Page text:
Karl Roberts is the senior programme lead for patient and staff experience at the NHS Leadership Academy. To mark this year’s LGBT+ History month, Karl reflects on his experiences of how LGBT+ people were treated within the Deaf community in the past and whether any progress has been made.
During the 1980s I would attend a twice weekly gathering in a local centre for Deaf people with my family. As a hearing child of Deaf parents, I would often be involved in many of the social activities which were facilitated by members of the Deaf community for other members. These activities included pool, chat and knit, lip reading group, bingo and a drop-in session for people to get advice and support from a social worker or welfare officer. It was an opportunity for the Deaf community to come together, socialise and support one another in a communal space.
Members of the community would range from all ages and the elders were mostly respected by young Deaf adults. As a young man curious about my own sexuality, I was often drawn to gay men and women but was often told by the elders of the Deaf community to stay away from ‘them’. I’d frequently witness young gay men and women being mocked and dismissed by members of the Deaf community and often this group of people would be excluded from the activities and were left visibly upset and distressed. Today, I realise that these early experiences had a negative impact and prevented me from expressing who I was, but influenced the person I am today.
In the 1980s and 1990s many LGBT+ Deaf people had very few places where they were truly welcome and for many, it was a lonely experience. At this time there was very little education, support and understanding of the community which meant there were few opportunities for LGBT+ people to come together. Even today, within the Deaf community there is a lack of LGBT+ role models and in the media, for example, there are very few examples of the lived experiences and challenges that LGBT+ Deaf people face.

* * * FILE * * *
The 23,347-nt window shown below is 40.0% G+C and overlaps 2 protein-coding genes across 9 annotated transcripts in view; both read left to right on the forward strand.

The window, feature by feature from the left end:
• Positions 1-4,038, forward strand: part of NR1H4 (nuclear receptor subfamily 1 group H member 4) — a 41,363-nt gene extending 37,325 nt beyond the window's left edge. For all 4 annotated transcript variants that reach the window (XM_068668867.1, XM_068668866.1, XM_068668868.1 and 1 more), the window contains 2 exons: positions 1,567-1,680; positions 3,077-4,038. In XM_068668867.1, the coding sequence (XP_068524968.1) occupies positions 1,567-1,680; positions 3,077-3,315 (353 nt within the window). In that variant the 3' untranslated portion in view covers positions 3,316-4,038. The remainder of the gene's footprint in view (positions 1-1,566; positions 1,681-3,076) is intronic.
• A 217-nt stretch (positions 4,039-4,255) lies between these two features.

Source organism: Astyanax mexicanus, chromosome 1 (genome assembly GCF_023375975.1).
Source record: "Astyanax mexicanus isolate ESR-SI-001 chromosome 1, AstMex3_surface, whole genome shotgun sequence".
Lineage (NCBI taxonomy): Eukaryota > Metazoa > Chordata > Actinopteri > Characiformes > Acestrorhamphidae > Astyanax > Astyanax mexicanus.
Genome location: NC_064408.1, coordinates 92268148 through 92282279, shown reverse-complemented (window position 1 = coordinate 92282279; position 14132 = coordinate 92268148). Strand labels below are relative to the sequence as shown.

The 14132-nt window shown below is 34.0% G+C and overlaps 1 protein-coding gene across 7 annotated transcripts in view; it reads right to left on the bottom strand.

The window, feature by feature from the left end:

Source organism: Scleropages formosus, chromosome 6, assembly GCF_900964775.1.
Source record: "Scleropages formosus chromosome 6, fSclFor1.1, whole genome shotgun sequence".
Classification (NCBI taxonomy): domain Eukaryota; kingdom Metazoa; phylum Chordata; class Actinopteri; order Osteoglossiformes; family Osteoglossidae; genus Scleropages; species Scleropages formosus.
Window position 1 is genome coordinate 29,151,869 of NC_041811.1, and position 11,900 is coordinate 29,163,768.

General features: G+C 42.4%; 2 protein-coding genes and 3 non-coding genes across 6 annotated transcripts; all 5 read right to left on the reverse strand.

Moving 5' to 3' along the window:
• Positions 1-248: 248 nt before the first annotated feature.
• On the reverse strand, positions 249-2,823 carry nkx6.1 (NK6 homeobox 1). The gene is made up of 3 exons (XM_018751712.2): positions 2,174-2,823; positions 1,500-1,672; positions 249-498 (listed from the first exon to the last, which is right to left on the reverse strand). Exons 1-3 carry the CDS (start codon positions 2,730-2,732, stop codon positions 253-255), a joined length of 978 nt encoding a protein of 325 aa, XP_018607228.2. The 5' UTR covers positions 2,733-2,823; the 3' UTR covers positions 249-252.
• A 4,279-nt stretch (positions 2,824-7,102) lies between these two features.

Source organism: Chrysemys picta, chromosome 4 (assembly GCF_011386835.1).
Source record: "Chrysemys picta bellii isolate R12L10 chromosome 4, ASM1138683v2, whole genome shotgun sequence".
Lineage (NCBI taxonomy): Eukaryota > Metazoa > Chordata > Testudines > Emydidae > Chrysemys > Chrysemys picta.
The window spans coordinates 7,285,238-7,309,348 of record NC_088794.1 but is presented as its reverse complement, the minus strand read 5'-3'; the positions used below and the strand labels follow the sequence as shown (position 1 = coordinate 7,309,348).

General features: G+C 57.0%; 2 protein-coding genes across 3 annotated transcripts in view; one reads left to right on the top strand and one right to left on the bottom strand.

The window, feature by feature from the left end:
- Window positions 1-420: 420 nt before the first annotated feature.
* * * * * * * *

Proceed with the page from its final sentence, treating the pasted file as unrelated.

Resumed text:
A friend of mine who is a senior leader within the Deaf community has often shared his past experiences of discrimination and how he has been made to feel unwelcome because of his sexuality and Deafness. He told me that at some social gatherings or places of worship he was made to feel unwelcome due to the fact he is gay and was told by another person that he was not “deaf enough” because he wears a cochlear implant to hear.
There have been many stories shared by members of the Deaf community about how Deaf LGBT+ people were initially rejected in the 1970s by both the Deaf community and wider society. Many Deaf people were frightened about losing their support from social workers and the Deaf community workers because of their sexuality and it meant that many kept it hidden.
Today, due to legislation and technology, many Deaf people don’t experience the same levels of discrimination as they did back in the 1980s and 1990s. However, many LGBT+ Deaf people still face discrimination from all directions; hearing, Deaf, straight and gay.
As an adult, I can now look back and think how much I learnt at such a young age and how this has enabled me to be who I am today, at home and work.